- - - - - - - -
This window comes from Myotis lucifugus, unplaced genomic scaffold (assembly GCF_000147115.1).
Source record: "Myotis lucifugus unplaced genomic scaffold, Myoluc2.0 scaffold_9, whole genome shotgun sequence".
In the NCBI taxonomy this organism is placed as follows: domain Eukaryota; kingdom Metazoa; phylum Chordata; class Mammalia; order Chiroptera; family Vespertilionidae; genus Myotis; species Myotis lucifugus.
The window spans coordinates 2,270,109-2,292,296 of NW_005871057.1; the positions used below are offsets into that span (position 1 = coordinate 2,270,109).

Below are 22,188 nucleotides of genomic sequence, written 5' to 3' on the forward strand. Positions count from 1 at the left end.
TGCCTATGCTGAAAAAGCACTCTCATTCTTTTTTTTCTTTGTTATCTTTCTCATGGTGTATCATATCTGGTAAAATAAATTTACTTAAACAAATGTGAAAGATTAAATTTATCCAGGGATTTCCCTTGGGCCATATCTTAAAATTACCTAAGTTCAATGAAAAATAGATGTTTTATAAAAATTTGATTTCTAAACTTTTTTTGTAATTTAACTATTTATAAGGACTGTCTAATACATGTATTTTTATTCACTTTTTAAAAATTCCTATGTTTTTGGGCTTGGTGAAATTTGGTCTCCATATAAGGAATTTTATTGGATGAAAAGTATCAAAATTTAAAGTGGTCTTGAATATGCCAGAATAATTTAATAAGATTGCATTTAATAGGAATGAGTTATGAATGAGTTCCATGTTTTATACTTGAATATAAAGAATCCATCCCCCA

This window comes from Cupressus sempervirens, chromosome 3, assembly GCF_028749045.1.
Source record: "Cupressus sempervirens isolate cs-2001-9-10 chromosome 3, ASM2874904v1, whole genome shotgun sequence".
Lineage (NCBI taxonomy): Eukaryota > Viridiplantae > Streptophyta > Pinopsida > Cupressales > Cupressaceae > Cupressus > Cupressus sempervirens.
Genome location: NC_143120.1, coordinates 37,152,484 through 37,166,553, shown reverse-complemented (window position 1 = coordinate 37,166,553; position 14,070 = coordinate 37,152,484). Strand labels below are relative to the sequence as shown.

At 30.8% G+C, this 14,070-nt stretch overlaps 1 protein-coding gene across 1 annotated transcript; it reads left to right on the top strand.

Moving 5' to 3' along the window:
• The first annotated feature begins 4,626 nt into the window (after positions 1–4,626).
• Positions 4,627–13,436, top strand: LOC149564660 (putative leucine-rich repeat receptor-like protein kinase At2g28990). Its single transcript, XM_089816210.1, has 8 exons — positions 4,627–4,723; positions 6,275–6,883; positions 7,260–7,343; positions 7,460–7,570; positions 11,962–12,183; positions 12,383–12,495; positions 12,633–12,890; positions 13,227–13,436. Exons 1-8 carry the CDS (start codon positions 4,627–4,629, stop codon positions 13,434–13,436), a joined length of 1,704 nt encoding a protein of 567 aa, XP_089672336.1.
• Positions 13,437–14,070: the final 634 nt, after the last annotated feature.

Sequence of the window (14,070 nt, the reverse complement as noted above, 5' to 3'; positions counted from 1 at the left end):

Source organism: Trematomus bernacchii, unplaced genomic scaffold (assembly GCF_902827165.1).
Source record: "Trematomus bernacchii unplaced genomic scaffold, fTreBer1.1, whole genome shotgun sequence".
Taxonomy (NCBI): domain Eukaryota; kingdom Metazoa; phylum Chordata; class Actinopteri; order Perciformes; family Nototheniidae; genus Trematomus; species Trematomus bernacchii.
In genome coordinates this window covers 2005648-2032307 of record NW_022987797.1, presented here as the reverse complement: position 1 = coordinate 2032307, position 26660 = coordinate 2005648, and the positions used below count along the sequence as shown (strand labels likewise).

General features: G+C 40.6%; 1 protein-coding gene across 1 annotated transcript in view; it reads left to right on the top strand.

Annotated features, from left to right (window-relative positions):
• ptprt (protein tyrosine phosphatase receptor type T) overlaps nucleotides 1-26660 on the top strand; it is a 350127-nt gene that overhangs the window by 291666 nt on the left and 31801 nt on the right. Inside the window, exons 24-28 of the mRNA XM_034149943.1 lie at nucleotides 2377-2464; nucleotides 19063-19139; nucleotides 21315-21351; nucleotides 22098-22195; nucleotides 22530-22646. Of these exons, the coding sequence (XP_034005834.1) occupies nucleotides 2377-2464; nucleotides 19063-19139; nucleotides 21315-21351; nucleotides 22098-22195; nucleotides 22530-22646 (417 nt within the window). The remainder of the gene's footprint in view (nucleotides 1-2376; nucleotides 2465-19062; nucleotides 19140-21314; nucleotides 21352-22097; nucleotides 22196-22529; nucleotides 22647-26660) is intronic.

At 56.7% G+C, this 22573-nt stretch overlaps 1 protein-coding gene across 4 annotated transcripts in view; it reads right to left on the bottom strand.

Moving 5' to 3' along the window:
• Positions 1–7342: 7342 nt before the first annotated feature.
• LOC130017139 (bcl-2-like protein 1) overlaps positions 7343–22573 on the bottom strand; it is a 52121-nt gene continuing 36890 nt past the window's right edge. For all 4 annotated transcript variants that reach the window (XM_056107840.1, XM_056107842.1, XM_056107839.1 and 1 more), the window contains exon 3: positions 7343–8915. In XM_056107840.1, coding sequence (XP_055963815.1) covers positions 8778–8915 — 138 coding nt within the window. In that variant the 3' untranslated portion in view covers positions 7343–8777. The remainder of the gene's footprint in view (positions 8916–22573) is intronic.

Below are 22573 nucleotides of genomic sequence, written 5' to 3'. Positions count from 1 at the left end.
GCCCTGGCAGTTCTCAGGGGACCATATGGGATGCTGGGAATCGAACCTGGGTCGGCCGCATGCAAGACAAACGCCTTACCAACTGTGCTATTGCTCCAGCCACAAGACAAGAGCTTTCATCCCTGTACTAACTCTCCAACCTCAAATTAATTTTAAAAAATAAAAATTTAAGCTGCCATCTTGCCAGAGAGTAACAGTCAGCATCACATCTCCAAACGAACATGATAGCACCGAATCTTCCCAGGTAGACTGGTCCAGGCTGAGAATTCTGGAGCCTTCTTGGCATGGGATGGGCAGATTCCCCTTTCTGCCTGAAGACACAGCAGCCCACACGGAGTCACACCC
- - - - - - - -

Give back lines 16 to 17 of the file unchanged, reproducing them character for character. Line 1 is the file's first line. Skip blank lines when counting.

Sequence of the window (14,070 nt, the reverse complement as noted above, 5' to 3'; positions counted from 1 at the left end):

Source organism: Trematomus bernacchii, unplaced genomic scaffold (assembly GCF_902827165.1).